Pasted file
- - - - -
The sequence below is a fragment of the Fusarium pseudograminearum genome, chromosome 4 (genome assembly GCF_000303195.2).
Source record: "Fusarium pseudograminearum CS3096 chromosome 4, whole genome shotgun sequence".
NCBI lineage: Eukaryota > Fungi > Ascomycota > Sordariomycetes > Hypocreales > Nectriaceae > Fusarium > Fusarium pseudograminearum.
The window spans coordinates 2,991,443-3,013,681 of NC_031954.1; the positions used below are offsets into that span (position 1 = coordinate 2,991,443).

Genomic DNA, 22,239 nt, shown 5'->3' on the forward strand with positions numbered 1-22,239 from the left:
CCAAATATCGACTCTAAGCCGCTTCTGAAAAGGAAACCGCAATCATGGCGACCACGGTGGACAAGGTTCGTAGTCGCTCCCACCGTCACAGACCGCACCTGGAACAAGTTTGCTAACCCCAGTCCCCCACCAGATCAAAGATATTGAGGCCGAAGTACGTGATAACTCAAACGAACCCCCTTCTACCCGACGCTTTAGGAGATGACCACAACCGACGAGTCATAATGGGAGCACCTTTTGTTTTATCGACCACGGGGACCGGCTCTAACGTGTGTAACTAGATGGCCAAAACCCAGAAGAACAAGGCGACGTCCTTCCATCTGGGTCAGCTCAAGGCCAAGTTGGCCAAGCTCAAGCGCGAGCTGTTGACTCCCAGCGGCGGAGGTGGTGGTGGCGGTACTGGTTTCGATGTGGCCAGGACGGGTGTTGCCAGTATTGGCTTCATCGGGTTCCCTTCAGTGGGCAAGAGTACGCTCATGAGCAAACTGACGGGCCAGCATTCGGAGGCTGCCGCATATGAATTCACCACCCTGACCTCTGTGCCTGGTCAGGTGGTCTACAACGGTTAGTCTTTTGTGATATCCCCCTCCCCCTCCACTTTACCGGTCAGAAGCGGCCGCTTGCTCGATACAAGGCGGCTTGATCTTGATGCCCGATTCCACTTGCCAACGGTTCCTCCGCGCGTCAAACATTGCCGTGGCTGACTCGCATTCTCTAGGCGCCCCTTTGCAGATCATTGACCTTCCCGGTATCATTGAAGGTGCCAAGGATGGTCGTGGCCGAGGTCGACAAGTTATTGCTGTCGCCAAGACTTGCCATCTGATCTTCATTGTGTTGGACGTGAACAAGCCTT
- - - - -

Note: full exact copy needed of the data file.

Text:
The sequence below is a fragment of the Fusarium pseudograminearum genome, chromosome 4 (genome assembly GCF_000303195.2).
Source record: "Fusarium pseudograminearum CS3096 chromosome 4, whole genome shotgun sequence".
NCBI lineage: Eukaryota > Fungi > Ascomycota > Sordariomycetes > Hypocreales > Nectriaceae > Fusarium > Fusarium pseudograminearum.
The window spans coordinates 2,991,443-3,013,681 of NC_031954.1; the positions used below are offsets into that span (position 1 = coordinate 2,991,443).

Genomic DNA, 22,239 nt, shown 5'->3' on the forward strand with positions numbered 1-22,239 from the left:
CCAAATATCGACTCTAAGCCGCTTCTGAAAAGGAAACCGCAATCATGGCGACCACGGTGGACAAGGTTCGTAGTCGCTCCCACCGTCACAGACCGCACCTGGAACAAGTTTGCTAACCCCAGTCCCCCACCAGATCAAAGATATTGAGGCCGAAGTACGTGATAACTCAAACGAACCCCCTTCTACCCGACGCTTTAGGAGATGACCACAACCGACGAGTCATAATGGGAGCACCTTTTGTTTTATCGACCACGGGGACCGGCTCTAACGTGTGTAACTAGATGGCCAAAACCCAGAAGAACAAGGCGACGTCCTTCCATCTGGGTCAGCTCAAGGCCAAGTTGGCCAAGCTCAAGCGCGAGCTGTTGACTCCCAGCGGCGGAGGTGGTGGTGGCGGTACTGGTTTCGATGTGGCCAGGACGGGTGTTGCCAGTATTGGCTTCATCGGGTTCCCTTCAGTGGGCAAGAGTACGCTCATGAGCAAACTGACGGGCCAGCATTCGGAGGCTGCCGCATATGAATTCACCACCCTGACCTCTGTGCCTGGTCAGGTGGTCTACAACGGTTAGTCTTTTGTGATATCCCCCTCCCCCTCCACTTTACCGGTCAGAAGCGGCCGCTTGCTCGATACAAGGCGGCTTGATCTTGATGCCCGATTCCACTTGCCAACGGTTCCTCCGCGCGTCAAACATTGCCGTGGCTGACTCGCATTCTCTAGGCGCCCCTTTGCAGATCATTGACCTTCCCGGTATCATTGAAGGTGCCAAGGATGGTCGTGGCCGAGGTCGACAAGTTATTGCTGTCGCCAAGACTTGCCATCTGATCTTCATTGTGTTGGACGTGAACAAGCCTT